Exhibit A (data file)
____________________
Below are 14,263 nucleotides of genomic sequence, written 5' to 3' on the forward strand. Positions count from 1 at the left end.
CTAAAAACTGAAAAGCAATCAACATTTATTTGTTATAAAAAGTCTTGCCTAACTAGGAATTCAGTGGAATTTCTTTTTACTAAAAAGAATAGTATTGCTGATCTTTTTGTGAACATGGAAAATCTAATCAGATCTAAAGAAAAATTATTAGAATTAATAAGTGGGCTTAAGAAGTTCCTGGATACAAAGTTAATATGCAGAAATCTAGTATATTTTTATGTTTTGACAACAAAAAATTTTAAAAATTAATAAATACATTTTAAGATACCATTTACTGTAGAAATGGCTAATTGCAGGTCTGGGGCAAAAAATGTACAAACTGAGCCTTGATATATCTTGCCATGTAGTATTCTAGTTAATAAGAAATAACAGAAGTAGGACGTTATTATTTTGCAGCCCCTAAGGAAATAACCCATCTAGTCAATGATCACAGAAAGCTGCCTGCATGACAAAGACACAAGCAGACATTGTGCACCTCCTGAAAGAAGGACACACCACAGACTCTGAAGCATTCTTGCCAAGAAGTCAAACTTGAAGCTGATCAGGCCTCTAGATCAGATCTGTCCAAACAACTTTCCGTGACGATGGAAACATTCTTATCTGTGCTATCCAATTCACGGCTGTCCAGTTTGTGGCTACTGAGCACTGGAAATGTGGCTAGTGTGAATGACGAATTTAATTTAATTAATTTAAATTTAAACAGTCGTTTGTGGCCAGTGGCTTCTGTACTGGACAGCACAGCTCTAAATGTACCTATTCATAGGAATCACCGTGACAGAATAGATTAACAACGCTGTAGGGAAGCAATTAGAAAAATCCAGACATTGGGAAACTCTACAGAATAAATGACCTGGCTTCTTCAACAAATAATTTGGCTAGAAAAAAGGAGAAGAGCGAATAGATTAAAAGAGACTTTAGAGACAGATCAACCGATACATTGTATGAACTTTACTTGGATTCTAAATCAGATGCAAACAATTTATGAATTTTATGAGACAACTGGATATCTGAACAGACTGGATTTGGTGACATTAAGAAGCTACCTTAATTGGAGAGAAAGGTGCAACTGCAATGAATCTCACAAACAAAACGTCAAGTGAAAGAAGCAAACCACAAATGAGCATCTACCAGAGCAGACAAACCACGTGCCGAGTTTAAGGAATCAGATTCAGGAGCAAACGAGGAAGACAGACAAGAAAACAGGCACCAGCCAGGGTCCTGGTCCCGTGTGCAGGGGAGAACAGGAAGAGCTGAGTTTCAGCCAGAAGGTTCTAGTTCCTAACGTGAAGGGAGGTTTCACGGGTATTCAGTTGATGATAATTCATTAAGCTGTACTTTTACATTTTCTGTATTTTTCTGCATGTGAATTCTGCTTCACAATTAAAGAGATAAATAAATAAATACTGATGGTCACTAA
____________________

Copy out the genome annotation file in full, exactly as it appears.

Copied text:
Below are 14,263 nucleotides of genomic sequence, written 5' to 3' on the forward strand. Positions count from 1 at the left end.
CTAAAAACTGAAAAGCAATCAACATTTATTTGTTATAAAAAGTCTTGCCTAACTAGGAATTCAGTGGAATTTCTTTTTACTAAAAAGAATAGTATTGCTGATCTTTTTGTGAACATGGAAAATCTAATCAGATCTAAAGAAAAATTATTAGAATTAATAAGTGGGCTTAAGAAGTTCCTGGATACAAAGTTAATATGCAGAAATCTAGTATATTTTTATGTTTTGACAACAAAAAATTTTAAAAATTAATAAATACATTTTAAGATACCATTTACTGTAGAAATGGCTAATTGCAGGTCTGGGGCAAAAAATGTACAAACTGAGCCTTGATATATCTTGCCATGTAGTATTCTAGTTAATAAGAAATAACAGAAGTAGGACGTTATTATTTTGCAGCCCCTAAGGAAATAACCCATCTAGTCAATGATCACAGAAAGCTGCCTGCATGACAAAGACACAAGCAGACATTGTGCACCTCCTGAAAGAAGGACACACCACAGACTCTGAAGCATTCTTGCCAAGAAGTCAAACTTGAAGCTGATCAGGCCTCTAGATCAGATCTGTCCAAACAACTTTCCGTGACGATGGAAACATTCTTATCTGTGCTATCCAATTCACGGCTGTCCAGTTTGTGGCTACTGAGCACTGGAAATGTGGCTAGTGTGAATGACGAATTTAATTTAATTAATTTAAATTTAAACAGTCGTTTGTGGCCAGTGGCTTCTGTACTGGACAGCACAGCTCTAAATGTACCTATTCATAGGAATCACCGTGACAGAATAGATTAACAACGCTGTAGGGAAGCAATTAGAAAAATCCAGACATTGGGAAACTCTACAGAATAAATGACCTGGCTTCTTCAACAAATAATTTGGCTAGAAAAAAGGAGAAGAGCGAATAGATTAAAAGAGACTTTAGAGACAGATCAACCGATACATTGTATGAACTTTACTTGGATTCTAAATCAGATGCAAACAATTTATGAATTTTATGAGACAACTGGATATCTGAACAGACTGGATTTGGTGACATTAAGAAGCTACCTTAATTGGAGAGAAAGGTGCAACTGCAATGAATCTCACAAACAAAACGTCAAGTGAAAGAAGCAAACCACAAATGAGCATCTACCAGAGCAGACAAACCACGTGCCGAGTTTAAGGAATCAGATTCAGGAGCAAACGAGGAAGACAGACAAGAAAACAGGCACCAGCCAGGGTCCTGGTCCCGTGTGCAGGGGAGAACAGGAAGAGCTGAGTTTCAGCCAGAAGGTTCTAGTTCCTAACGTGAAGGGAGGTTTCACGGGTATTCAGTTGATGATAATTCATTAAGCTGTACTTTTACATTTTCTGTATTTTTCTGCATGTGAATTCTGCTTCACAATTAAAGAGATAAATAAATAAATACTGATGGTCACTAA